Joseph Pilates

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Joseph Pilates
Born December 9, 1883
Mönchengladbach, Germany
Died October 9, 1967 (aged 83)
New York City, U.S.

Joseph Hubertus Pilates (Greek: Ιωσήφ Ουμβέρτος Πιλάτος) (December 9,[1][2] 1883 – October 9, 1967) invented and promoted the Pilates method of physical fitness.


Joseph H. Pilates (Greek: Ιωσήφ Πιλάτος) was born in 1883[1][2] in Mönchengladbach, Germany. His father, a native of Greece, was a prize-winning gymnast, and his mother worked as a naturopath.[3]

Pilates was a sickly child and suffered from asthma, rickets, and rheumatic fever, and he dedicated his entire life to improving his physical strength. Besides skiing frequently, he began studying body-building, yoga, "kung fu" (probably what is now known as qigong), and gymnastics. By the age of 14, he was fit enough to pose for anatomical charts. Pilates came to believe that the "modern" life-style, bad posture, and inefficient breathing lay at the roots of poor health. He ultimately devised a series of exercises and training-techniques and engineered all the equipment, specifications, and tuning required to teach his methods properly.

Pilates was originally a gymnast, diver, and bodybuilder, but when he moved to England in 1912, he earned a living as a professional boxer, circus-performer, and self-defense trainer at police schools and Scotland Yard. Nevertheless, the British authorities interned him during World War I along with other German citizens in an internment camp, first in Lancaster Castle where he taught wrestling and self-defence, boasting that his students would emerge stronger than they were before their internment. It was here that he began refining and teaching his minimal equipment system of mat exercises that later became "Contrology". He was then transferred to another internment camp on the Isle of Man. During this involuntary break, he began to intensively develop his concept of an integrated, comprehensive system of physical exercise, which he himself called "Contrology". He studied yoga and the movements of animals and trained his fellow inmates in fitness and exercises. It is said that these inmates survived the 1918 flu pandemic due to their good physical shape.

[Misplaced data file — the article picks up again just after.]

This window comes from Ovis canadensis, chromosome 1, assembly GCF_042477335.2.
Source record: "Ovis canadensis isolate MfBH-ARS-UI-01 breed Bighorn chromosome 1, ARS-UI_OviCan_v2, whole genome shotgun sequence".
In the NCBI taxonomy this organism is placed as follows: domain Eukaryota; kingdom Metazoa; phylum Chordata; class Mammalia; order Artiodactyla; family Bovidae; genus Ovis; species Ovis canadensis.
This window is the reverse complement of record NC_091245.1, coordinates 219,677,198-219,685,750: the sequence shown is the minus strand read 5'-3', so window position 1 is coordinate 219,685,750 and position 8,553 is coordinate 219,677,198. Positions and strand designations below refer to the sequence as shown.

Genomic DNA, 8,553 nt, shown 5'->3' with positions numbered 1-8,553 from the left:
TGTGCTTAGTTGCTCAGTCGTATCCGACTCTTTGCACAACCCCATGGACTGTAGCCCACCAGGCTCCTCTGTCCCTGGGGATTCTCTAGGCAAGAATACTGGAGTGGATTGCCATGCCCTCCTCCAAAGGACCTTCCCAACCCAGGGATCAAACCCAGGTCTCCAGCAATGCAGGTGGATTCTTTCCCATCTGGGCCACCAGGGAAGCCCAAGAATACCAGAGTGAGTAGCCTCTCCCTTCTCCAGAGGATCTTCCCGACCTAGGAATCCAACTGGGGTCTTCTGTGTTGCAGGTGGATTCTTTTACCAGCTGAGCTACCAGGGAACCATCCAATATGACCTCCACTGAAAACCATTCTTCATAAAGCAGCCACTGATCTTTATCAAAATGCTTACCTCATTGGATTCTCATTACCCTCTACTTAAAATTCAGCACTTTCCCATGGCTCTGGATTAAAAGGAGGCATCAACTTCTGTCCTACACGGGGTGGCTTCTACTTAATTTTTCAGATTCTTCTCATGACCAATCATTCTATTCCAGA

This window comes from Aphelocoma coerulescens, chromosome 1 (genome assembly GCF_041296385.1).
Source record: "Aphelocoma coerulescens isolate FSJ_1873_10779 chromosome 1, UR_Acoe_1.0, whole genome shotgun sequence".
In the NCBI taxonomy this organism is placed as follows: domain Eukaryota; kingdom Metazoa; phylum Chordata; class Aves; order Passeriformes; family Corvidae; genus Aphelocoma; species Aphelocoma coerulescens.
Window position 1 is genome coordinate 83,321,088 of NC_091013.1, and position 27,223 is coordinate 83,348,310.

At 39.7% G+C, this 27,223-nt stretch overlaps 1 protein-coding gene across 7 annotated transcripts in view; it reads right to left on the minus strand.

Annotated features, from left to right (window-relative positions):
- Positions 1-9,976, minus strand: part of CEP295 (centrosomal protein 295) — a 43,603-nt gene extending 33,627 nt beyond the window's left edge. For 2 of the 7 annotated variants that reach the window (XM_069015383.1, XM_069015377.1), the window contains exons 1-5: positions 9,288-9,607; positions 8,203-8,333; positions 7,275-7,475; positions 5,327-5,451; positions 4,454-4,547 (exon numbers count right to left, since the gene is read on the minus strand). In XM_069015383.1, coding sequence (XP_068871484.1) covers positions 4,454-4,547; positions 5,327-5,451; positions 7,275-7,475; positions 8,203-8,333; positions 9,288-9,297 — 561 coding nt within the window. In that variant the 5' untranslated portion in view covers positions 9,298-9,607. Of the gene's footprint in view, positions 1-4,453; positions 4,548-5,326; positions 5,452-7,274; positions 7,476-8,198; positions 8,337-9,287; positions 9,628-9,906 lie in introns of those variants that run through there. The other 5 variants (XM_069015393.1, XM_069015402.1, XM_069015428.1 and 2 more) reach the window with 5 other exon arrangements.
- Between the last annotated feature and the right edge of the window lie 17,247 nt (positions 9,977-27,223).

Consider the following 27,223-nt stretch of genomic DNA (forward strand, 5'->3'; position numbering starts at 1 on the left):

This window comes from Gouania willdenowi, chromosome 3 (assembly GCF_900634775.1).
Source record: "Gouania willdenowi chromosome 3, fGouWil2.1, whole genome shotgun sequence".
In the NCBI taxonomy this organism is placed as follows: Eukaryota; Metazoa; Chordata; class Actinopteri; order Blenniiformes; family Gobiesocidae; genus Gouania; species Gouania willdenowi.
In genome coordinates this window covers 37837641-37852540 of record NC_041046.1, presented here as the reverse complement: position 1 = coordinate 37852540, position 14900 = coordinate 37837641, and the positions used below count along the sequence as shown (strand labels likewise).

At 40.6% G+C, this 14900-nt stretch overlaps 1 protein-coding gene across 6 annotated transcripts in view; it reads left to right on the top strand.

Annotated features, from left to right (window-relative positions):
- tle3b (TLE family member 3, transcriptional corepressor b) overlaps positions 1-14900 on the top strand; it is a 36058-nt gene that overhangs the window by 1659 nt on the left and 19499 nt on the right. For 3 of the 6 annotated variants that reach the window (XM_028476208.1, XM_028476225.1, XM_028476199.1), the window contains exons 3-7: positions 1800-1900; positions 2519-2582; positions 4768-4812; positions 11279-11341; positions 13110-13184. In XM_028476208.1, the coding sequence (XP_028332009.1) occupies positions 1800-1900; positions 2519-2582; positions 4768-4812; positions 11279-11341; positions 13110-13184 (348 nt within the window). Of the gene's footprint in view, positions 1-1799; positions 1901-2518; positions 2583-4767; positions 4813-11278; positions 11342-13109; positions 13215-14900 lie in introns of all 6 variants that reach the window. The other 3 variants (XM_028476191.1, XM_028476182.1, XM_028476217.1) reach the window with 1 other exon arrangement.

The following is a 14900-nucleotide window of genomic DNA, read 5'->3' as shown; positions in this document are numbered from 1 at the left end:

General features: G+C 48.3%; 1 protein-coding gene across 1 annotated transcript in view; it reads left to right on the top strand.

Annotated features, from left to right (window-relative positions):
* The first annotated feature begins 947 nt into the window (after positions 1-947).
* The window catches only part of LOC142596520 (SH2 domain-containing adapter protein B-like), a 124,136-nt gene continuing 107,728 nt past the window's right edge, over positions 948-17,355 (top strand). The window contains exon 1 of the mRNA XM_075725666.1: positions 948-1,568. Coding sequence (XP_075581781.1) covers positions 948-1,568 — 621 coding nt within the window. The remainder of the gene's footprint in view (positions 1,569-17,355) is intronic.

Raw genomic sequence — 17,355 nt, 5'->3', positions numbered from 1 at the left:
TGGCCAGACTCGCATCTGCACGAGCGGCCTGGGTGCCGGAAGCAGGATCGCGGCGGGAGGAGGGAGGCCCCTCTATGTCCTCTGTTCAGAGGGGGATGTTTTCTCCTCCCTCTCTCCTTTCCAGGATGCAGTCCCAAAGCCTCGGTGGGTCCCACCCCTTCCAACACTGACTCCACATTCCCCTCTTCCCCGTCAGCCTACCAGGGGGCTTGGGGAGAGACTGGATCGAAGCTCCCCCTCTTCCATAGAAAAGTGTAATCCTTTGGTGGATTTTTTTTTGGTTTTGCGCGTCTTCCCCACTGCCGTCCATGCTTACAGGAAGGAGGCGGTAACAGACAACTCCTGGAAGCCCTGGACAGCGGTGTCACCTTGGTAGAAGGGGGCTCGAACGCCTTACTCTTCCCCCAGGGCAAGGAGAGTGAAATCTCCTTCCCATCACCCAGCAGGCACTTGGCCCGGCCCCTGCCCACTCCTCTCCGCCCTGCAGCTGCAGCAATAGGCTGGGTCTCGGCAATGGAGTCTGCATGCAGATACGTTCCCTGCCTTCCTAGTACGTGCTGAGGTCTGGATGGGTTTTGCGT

After World War I, he returned to Germany and collaborated with important experts in dance and physical exercise such as Rudolf Laban. In Hamburg, he also trained police officers. When he was pressured to train members of the German army, he left his native country, disappointed with its political and social conditions, and emigrated to the United States.

In about 1925, Pilates migrated to the United States.[3] On the ship to America, he met his future wife Clara. The couple founded a studio in New York City and directly taught and supervised their students well into the 1960s. "Contrology", related to encouraging the use of the mind to control muscles, focusing attention on core postural muscles that help keep the body balanced and provide support for the spine. In particular, Pilates exercises teach awareness of breath and of alignment of the spine, and strengthen the deep torso and abdominal muscles.